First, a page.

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welcome back. congress is back in session this week and they got a packed schedule. you know what's missing, though? one thing. that big tax cut for the middle class. and despite president trump's promise that this thing was going to get done before midterms, here we are, post-election, and we still don't see it. and remember, the president warned you, if you didn't vote republican in the midterms and democrats won, they would vote down the tax cut. well, mr. president, they can't vote it down if they don't see it, so show us what you got. joining us now, scott galloway, founder of market research firm, gartner l2. okay, i want to start on the tax cut. >> yep. >> any chance we're going to see it, given that the corporate tax cut hasn't resulted -- yes, a ton of money got repatriated here. we knew that would happen. obama actually wanted to do that. but we haven't seen this boom that's trickled down. >> yeah, we were all hoping. so there was definitely some
unnatural acts being performed by corporations because our tax rate was higher than other nations -- >> we needed it to go down. >> the question is, could we have done some sort of revenue neutral reformulation by getting rid of the loopholes. because what we all hoping were happen, capex, more employment has just resulted in share buybacks, which has inflated the marketplace. who owns stocks, the lower half of u.s. population only owns 8% of the stocks. so at the end of the day, the greater source of good and prosperity in the history of mankind is the u.s. middle class. and the u.s. middle class wages are stagnated, and we keep giving more and more goodies0.1. so was this really something to help the middle class? absolutely we afford another tax cut? you know, record deficits. so, look, it feels as if -- >> and to afford it, we would cut programs that would hurt the people on the bottom. >> look, it -- i hate to quote marx, but marx said the problem with capitalism is you end up --
poverty in a world of plenty. we have actually a lot of prosperity in this nation, but you would argue that there isn't a lot of progress. and when the engine of growth, the people who fight our wars, the people who cure polio, the american middle class haven't seen a wage increase in 30 years and it keeps threatening to go up, but so far it hasn'te happened. so it really feels like the rich are getting richer and the top 1% keep running away -- >> all right, let's talk about the rich and the richest city. let's talk about amazon. we've spent the last year with this faux beauty pageant, all of these cities offering tax breaks hoping that amazon would come and reinvigorate lost cities. instead, they choose the two prettiest girls in school. d.c. in washington and new york. you told us this would happen. >> i said it would either be d.c. or new york, and i was wrong, it was both. this wasn't a contest, it was a con. there's only one criteria every time in retrospect, where the ceo wanted to spend more time. where he was chairman of the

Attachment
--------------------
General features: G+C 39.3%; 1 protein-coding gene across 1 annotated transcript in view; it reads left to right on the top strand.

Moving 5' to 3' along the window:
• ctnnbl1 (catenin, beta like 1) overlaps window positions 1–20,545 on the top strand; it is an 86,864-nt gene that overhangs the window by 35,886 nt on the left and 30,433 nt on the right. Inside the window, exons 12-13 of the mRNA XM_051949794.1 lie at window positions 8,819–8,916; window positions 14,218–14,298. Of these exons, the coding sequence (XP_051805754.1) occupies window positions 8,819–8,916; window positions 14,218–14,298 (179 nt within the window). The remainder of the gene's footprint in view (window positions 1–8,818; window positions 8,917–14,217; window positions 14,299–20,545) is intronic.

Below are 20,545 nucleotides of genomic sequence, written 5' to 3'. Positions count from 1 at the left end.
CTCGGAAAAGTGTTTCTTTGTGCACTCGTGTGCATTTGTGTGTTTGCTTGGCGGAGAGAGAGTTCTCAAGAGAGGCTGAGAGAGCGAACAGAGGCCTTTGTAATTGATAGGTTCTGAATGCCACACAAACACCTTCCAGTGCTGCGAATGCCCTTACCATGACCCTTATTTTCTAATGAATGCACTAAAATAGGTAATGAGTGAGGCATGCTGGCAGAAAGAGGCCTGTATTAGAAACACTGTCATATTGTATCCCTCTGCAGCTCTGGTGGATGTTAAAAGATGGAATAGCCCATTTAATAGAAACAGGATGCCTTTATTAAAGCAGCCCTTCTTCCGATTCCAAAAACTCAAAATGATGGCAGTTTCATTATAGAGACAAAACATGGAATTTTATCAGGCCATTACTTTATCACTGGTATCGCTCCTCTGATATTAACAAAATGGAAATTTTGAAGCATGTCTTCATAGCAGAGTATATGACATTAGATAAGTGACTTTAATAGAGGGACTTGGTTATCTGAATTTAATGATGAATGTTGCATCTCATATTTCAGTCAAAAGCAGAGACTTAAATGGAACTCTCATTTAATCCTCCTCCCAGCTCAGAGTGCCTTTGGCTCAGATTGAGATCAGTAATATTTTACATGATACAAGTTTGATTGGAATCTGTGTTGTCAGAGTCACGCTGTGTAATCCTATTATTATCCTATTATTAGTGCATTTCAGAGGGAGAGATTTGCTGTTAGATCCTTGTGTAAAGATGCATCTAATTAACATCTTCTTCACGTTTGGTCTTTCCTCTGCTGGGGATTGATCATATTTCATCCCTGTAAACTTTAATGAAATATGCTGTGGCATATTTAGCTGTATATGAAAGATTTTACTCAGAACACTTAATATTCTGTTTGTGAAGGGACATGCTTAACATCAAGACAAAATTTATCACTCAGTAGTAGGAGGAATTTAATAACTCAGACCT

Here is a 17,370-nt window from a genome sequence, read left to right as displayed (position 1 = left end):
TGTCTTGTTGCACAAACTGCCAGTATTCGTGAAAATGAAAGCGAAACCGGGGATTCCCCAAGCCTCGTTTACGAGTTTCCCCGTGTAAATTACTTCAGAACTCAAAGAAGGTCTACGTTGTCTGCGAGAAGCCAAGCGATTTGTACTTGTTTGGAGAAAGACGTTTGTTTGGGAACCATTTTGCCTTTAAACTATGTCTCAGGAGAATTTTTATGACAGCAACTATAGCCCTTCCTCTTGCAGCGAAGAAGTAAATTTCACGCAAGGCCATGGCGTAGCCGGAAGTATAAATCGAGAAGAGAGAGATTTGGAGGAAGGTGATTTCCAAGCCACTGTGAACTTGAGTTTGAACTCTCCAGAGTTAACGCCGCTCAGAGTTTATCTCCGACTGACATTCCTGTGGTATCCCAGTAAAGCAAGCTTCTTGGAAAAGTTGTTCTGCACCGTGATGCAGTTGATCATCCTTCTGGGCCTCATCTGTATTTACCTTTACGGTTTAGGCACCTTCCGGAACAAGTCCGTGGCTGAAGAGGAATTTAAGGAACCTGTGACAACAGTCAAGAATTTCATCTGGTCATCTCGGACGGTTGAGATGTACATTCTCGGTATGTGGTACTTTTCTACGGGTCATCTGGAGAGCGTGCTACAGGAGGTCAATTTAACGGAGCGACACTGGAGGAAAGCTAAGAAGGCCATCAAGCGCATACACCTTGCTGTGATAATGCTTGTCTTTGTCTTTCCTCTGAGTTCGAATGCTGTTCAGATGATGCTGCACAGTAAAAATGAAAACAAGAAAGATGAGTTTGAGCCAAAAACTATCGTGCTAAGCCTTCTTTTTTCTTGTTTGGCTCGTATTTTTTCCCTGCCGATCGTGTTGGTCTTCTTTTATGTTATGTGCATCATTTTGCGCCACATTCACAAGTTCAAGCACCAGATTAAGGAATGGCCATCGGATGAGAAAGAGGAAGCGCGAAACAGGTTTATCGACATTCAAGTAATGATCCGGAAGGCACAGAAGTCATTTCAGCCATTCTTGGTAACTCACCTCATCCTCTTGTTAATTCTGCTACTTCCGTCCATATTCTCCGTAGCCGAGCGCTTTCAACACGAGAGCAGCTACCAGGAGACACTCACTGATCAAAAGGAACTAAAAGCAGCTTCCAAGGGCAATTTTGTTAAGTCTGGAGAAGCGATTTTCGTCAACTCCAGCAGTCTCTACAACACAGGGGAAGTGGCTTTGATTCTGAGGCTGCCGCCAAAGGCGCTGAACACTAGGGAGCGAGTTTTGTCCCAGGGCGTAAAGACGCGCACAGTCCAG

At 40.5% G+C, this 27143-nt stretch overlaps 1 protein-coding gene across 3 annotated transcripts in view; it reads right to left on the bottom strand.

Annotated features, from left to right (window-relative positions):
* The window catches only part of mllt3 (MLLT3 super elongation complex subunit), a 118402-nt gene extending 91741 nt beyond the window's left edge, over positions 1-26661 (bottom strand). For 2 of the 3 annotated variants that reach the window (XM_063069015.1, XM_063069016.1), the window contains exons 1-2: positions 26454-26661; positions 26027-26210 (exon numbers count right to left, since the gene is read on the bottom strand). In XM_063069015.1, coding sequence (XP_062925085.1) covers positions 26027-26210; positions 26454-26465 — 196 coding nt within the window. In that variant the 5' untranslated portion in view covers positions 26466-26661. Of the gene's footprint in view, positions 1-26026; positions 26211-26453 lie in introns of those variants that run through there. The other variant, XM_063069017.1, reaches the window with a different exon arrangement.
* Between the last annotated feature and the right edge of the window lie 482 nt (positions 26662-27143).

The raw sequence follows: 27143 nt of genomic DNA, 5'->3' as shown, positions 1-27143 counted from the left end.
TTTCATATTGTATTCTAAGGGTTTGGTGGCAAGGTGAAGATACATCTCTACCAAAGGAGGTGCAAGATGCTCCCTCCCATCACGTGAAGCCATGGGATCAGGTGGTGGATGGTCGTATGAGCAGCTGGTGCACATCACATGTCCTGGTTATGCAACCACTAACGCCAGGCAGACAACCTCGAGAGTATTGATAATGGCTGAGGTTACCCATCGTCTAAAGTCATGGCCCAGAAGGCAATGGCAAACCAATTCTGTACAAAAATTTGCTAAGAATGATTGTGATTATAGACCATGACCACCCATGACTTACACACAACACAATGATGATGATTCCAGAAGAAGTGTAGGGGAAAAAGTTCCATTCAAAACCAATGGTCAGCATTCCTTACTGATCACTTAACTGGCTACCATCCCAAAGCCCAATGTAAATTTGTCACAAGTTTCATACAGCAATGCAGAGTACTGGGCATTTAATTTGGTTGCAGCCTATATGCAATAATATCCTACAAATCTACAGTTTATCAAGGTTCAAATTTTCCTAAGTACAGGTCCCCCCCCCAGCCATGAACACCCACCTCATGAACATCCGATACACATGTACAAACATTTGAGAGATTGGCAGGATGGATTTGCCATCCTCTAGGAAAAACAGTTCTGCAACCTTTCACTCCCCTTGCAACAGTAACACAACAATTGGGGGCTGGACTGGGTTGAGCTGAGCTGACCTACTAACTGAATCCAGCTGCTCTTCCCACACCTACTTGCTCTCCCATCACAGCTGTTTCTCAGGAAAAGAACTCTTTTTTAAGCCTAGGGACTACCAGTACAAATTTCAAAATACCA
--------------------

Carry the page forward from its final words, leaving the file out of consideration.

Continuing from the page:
golf club, where his next wife was living. the bezos now have three houses and each is within 6.7 miles of the new headquarters. this was a reduce, it w-- ruse, the commonwealth, nothing but an elegant transfer of wealth to the shareholders of amazon. this was a con, not a contest. >> okay, let's say he wanted headquarters near where his new houses are, let's say i buy that. >> yep? >> he has the opportunity to do something great for the american people. and we want to go to cities where there's talent, he could have come to new york and gone to newark, new jersey, not long island city, where there is cheaper real estate, where you're not going to jack up an already compromised housing situation. you could have gone to the city of baltimore, which is desperate, desperate to have some soul brought back to it. >> but there's generally a g gepschalt where we keep hoping that someone will show up.
>> marc benioff. >> okay, good, there's one. we have management at facebook that doesn't seem to put up safeguards such that our elections aren't weaponized. and the wealthiest man in the world running around looking for a handout. and this is the problem, we keep waiting for them to show up and they don't. and who's at fault here? it's our fault. we want elected officials that hold these companies to to the same standards that we hold every other country. when the wealthiest man in the world runs around looking for handouts and we have short-term-minded officials willing to pay $50,000 per job, we immediate different elected officials. but waiting -- waiting for the good guys to show up is a bad strategy. >> but why does it even make sense for a crowded, congested new york, $100,000 jobs. imagine if $100,000 jobs went to cities where $100,000 got you a proper apartment or school or lifestyle? it's not going to get you that here. it's just going to get you chaos and commotion. >> i would push back a little bit on that.